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September 14, 2016
Habits

Wines you should know about: Golden Child

James Hamilton is putting the Southern Hills grape growing region on the map.

  • Words: Farrin Foster

James Hamilton has long been immersed in the wine industry. He has a degree in oenology, makes wine for d’Arenberg and his father – David – grows grapes on the family’s Kuitpo property, supplying fruit to wineries that make what James calls “some of South Australia’s best-known wines”.

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You can find Golden Child Wines at The Victory Hotel, Ed Cellars or West End Wine Store at the Prince Albert Hotel.

While James’ career has followed a strong trajectory, starting his own label has always been on his mind. After spending a lot of time in his early career working under winemakers as a cellar hand and as a result of years spent drumming at the direction of singers and guitarists in punk and hardcore bands, James had a lot of creativity that wasn’t getting used.

The decision to turn those ideas into wine was made on a family trip to Portugal.

“We were having all these wines and a lot of them were big and oaky and then our host brought out this particular wine,” says James.

“It was so different to the other Portuguese wines. It ended up being from a producer called Dirk Niepoort and it was a wine called Charme. That wine was this amazing delicate Portuguese wine – a Tempranillo Touriga blend made in the style of a Burgundy.

“Drinking that wine changed a lot of my outlook on how I wanted to make my wines I guess, and that’s what we’ve gone for now – those finer and delicate wines.”

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Using fruit taken entirely from the family vineyards, James has made four wines from the 2016 vintage to release under his freshly-launched Golden Child Wines label.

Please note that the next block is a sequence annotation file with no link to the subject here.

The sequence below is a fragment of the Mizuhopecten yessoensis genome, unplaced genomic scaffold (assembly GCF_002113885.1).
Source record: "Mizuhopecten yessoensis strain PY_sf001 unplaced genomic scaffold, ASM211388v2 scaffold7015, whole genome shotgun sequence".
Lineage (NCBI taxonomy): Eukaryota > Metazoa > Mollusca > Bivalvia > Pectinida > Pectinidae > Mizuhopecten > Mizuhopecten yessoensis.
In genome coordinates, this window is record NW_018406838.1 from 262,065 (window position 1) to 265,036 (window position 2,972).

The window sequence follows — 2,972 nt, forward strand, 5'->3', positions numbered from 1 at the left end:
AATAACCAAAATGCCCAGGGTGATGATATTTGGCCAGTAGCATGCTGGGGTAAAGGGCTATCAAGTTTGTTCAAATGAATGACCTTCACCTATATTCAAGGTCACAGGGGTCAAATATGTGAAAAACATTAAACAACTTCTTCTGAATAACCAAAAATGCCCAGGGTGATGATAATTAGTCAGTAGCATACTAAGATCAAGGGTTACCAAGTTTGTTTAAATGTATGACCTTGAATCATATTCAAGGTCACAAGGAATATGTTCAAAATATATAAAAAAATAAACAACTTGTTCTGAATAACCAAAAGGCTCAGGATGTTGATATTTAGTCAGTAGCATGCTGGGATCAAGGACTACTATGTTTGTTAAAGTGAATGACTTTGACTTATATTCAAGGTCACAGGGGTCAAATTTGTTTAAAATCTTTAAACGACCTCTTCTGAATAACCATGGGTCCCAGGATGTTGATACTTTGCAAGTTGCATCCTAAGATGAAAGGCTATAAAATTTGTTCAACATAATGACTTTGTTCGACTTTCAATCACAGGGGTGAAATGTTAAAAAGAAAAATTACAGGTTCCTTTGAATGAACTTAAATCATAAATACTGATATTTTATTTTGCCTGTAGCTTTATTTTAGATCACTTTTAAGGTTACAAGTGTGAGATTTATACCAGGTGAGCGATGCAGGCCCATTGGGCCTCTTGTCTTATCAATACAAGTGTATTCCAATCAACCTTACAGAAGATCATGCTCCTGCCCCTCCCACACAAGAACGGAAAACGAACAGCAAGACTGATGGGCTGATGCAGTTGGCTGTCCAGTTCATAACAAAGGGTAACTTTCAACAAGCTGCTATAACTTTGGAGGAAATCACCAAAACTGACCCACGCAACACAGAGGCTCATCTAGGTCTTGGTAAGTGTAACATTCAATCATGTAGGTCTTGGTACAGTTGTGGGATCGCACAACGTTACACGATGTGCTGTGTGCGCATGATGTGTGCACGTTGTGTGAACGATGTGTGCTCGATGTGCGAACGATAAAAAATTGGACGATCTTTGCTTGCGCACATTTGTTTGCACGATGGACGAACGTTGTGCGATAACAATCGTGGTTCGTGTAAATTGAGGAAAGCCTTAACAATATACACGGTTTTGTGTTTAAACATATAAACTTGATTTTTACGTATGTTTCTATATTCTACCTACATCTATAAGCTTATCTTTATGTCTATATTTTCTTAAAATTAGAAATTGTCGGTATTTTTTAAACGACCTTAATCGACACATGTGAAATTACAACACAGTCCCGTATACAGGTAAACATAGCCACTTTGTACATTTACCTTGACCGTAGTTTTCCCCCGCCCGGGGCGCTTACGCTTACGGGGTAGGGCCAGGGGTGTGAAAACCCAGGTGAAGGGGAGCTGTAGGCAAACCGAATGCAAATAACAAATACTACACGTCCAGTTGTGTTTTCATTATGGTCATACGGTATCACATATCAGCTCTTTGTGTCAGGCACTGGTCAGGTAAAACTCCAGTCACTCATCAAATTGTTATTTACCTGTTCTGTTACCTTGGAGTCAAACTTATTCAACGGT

Two of the four – a Rosé and Syrah-Pinot Noir blend – are already available and embody the light, natural, ready-to-drink style South Australia’s next generation of wine makers are largely gravitating towards. The two yet-to-be-released wines are a Syrah and Pinot Noir that James says are a bit more “serious”.

The variety in this first range is not just the experimentation of a young winemaker, but also an effort to show the versatility and importance of the Southern Hills region where the grapes are grown.

“There’s a lot of attention and media and interest in the Northern Hills Region – Basket Range and places like that, which are great,” says James. “But one of my aims is to get people to take the Southern Hills more seriously and show we can make some great wines up here too.”

Named Golden Child to tap into a long-running family joke, James is concerned that his wines are accessible for everyone – even people who are not well-educated drinkers.

Lush yet fun branding by Brady & Co is a key part of this strategy.

“We try to make low intervention and interesting wines, but at the same time we wanted the branding to be accessible to a wider range of people,” says James.

“For example, for our Syrah Pinot, we called it a light red – which is what it is, and using terms like that is really important because it makes it easy for people to know what they’re drinking.”

The branding has also been a key part of Golden Child’s early sales success. While the rosé and light red are sold locally at the Ed Cellars, the West End Wine Store and The Victory Hotel, much of the stock has also gone interstate after being noticed because of its visual appeal.

“Everything in Melbourne and Sydney has been from Instagram – people asked for samples, I send them, they like it and two days later they’re ordering ten dozen,” says James.

As a result, there’s not much left of the first two wines in South Australia. Coming just three weeks after bottling, that seems like a sign that Golden Child has a long future representing the Southern Hills region.

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